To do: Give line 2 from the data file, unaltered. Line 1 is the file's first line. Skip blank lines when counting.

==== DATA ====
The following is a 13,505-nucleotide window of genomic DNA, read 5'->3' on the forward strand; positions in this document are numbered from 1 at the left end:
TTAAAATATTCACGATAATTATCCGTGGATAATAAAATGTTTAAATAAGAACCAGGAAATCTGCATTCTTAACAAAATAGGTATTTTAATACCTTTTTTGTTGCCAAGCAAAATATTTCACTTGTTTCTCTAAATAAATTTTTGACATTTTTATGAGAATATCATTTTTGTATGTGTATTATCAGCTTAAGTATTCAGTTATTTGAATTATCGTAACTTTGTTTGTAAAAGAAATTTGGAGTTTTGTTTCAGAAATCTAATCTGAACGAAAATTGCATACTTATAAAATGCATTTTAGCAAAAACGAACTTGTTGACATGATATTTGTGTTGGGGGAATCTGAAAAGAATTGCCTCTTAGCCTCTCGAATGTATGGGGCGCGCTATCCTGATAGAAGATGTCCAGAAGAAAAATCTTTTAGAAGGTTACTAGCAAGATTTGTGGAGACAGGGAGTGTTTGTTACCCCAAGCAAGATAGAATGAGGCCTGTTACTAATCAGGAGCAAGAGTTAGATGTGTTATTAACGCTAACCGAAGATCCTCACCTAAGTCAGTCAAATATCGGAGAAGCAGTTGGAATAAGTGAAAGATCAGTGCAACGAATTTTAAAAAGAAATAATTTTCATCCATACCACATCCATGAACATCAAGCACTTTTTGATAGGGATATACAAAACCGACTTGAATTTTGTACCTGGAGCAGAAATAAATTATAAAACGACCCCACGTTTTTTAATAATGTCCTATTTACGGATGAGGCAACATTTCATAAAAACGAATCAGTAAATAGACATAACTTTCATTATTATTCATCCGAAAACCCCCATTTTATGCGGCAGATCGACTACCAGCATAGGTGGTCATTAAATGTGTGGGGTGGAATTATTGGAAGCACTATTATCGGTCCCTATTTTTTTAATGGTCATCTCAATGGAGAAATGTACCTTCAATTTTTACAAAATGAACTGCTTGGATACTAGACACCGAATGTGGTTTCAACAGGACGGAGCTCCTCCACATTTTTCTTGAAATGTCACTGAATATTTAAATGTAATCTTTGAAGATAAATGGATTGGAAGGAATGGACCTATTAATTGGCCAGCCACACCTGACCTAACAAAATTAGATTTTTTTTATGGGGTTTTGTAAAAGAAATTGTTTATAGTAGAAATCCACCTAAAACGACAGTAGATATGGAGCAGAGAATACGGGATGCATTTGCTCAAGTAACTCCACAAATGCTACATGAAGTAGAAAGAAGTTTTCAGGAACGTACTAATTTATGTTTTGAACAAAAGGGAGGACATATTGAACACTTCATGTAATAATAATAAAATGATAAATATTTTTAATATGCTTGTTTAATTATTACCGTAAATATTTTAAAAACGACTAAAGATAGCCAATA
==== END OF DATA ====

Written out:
TTAAAATATTCACGATAATTATCCGTGGATAATAAAATGTTTAAATAAGAACCAGGAAATCTGCATTCTTAACAAAATAGGTATTTTAATACCTTTTTTGTTGCCAAGCAAAATATTTCACTTGTTTCTCTAAATAAATTTTTGACATTTTTATGAGAATATCATTTTTGTATGTGTATTATCAGCTTAAGTATTCAGTTATTTGAATTATCGTAACTTTGTTTGTAAAAGAAATTTGGAGTTTTGTTTCAGAAATCTAATCTGAACGAAAATTGCATACTTATAAAATGCATTTTAGCAAAAACGAACTTGTTGACATGATATTTGTGTTGGGGGAATCTGAAAAGAATTGCCTCTTAGCCTCTCGAATGTATGGGGCGCGCTATCCTGATAGAAGATGTCCAGAAGAAAAATCTTTTAGAAGGTTACTAGCAAGATTTGTGGAGACAGGGAGTGTTTGTTACCCCAAGCAAGATAGAATGAGGCCTGTTACTAATCAGGAGCAAGAGTTAGATGTGTTATTAACGCTAACCGAAGATCCTCACCTAAGTCAGTCAAATATCGGAGAAGCAGTTGGAATAAGTGAAAGATCAGTGCAACGAATTTTAAAAAGAAATAATTTTCATCCATACCACATCCATGAACATCAAGCACTTTTTGATAGGGATATACAAAACCGACTTGAATTTTGTACCTGGAGCAGAAATAAATTATAAAACGACCCCACGTTTTTTAATAATGTCCTATTTACGGATGAGGCAACATTTCATAAAAACGAATCAGTAAATAGACATAACTTTCATTATTATTCATCCGAAAACCCCCATTTTATGCGGCAGATCGACTACCAGCATAGGTGGTCATTAAATGTGTGGGGTGGAATTATTGGAAGCACTATTATCGGTCCCTATTTTTTTAATGGTCATCTCAATGGAGAAATGTACCTTCAATTTTTACAAAATGAACTGCTTGGATACTAGACACCGAATGTGGTTTCAACAGGACGGAGCTCCTCCACATTTTTCTTGAAATGTCACTGAATATTTAAATGTAATCTTTGAAGATAAATGGATTGGAAGGAATGGACCTATTAATTGGCCAGCCACACCTGACCTAACAAAATTAGATTTTTTTTATGGGGTTTTGTAAAAGAAATTGTTTATAGTAGAAATCCACCTAAAACGACAGTAGATATGGAGCAGAGAATACGGGATGCATTTGCTCAAGTAACTCCACAAATGCTACATGAAGTAGAAAGAAGTTTTCAGGAACGTACTAATTTATGTTTTGAACAAAAGGGAGGACATATTGAACACTTCATGTAATAATAATAAAATGATAAATATTTTTAATATGCTTGTTTAATTATTACCGTAAATATTTTAAAAACGACTAAAGATAGCCAATA